An alert reader — thanks, Raleighwood Dawg — sent me this piece posted by ESPN’s Public Editor, who takes some time to explain the thinking behind the network’s ongoing experiment with off site announcers. You can read the whole thing, but the dynamics involved are summarized in this one paragraph:
No one I talked to at ESPN — neither executives nor talent — suggested that remote broadcasting was an optimal experience. And sources within ESPN say the company has pulled back on the use of remote announcers in the past year. But because of the associated financial savings, the practice is unlikely to be discontinued.
Honestly, this isn’t one of those end of the world issues for me. While there are announcers who do enhance the viewing experience, there are more who make me want to mute the audio because they’re little more than an annoying distraction. It would be helpful if Mickey could allocate his precious resources with that in mind, but who am I kidding here? In today’s world, a chatterbox announcer is often seen more as a feature than a bug.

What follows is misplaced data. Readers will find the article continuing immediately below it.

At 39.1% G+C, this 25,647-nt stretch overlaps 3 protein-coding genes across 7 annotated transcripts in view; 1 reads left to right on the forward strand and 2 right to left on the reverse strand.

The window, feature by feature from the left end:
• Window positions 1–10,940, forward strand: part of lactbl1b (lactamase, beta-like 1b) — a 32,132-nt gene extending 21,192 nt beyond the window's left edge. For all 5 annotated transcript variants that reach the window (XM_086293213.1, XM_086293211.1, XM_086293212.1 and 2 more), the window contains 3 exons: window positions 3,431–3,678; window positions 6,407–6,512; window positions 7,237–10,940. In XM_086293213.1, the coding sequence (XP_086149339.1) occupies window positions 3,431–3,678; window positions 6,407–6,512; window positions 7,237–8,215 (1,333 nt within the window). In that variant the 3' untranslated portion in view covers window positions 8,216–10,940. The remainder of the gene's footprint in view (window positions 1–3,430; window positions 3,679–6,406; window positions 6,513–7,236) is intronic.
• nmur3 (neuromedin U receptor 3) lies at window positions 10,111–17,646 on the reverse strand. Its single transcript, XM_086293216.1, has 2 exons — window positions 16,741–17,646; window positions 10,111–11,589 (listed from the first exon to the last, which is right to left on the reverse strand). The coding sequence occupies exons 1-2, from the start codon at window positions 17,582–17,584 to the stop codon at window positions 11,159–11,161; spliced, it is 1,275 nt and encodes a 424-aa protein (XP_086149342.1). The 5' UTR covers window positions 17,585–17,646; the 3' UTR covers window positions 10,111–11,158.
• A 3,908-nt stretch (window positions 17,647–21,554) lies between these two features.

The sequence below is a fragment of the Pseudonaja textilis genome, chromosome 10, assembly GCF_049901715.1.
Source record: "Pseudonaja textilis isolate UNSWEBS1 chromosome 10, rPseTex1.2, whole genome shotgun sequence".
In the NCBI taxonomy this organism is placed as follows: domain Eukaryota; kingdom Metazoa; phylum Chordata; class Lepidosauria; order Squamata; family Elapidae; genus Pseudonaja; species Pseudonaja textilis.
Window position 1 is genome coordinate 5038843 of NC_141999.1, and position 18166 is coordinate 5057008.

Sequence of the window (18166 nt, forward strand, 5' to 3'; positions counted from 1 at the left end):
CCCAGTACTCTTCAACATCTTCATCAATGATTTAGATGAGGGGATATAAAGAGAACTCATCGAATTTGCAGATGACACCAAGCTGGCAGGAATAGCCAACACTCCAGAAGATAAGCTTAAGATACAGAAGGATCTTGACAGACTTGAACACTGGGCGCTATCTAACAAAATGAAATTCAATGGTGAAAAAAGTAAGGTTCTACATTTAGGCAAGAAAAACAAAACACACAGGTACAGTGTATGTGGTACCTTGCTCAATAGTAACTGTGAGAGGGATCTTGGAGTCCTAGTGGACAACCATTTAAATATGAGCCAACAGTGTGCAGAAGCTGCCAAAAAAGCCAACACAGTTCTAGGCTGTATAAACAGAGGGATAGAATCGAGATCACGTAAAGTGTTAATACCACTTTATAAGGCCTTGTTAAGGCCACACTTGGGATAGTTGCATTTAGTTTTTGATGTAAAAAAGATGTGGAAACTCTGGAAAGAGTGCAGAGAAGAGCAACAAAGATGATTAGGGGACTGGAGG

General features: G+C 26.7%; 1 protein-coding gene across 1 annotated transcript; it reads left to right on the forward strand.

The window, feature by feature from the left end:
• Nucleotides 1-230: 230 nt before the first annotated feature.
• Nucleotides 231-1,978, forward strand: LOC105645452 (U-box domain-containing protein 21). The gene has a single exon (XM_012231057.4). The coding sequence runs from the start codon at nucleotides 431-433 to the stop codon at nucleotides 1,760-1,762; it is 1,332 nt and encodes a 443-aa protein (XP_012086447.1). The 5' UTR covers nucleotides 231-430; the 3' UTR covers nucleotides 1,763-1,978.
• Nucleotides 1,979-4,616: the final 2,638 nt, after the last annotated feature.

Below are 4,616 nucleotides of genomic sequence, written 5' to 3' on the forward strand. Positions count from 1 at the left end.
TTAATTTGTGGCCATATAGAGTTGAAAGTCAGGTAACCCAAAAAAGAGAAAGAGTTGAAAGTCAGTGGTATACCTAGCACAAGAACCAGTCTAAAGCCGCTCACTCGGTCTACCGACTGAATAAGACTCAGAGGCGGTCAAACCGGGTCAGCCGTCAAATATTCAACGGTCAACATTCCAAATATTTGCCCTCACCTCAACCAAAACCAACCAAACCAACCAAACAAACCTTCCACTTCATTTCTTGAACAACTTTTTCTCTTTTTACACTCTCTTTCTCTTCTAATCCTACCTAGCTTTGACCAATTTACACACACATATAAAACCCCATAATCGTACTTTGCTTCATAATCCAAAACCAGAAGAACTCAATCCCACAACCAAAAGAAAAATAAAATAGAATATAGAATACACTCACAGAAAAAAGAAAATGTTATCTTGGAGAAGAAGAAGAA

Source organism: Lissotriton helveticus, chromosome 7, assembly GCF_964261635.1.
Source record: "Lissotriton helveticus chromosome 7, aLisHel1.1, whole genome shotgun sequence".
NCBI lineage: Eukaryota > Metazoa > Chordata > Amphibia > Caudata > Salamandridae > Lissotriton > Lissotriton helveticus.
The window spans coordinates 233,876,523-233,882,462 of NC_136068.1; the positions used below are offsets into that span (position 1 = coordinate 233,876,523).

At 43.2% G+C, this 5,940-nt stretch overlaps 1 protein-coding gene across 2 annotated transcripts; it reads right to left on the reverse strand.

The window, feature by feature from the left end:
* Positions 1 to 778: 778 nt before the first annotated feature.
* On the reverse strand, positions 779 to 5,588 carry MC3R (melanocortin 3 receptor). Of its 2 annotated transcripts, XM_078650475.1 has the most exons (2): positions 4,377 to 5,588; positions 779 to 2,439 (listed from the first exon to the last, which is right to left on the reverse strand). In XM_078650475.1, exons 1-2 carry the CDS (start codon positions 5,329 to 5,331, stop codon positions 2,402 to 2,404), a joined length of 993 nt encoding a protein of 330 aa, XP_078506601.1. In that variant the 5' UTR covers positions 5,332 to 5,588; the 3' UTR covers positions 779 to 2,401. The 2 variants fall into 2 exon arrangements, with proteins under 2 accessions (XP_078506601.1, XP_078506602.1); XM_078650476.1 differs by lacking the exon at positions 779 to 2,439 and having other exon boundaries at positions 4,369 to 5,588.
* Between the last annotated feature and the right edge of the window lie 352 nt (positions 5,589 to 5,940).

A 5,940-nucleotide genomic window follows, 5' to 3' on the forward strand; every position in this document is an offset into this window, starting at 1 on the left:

It’s a shame this experiment by NBC more than thirty years ago didn’t catch on.
I remember watching that game broadcast live (yes, because of the gimmick) and came away enjoying the experience. Just sayin’, WWL.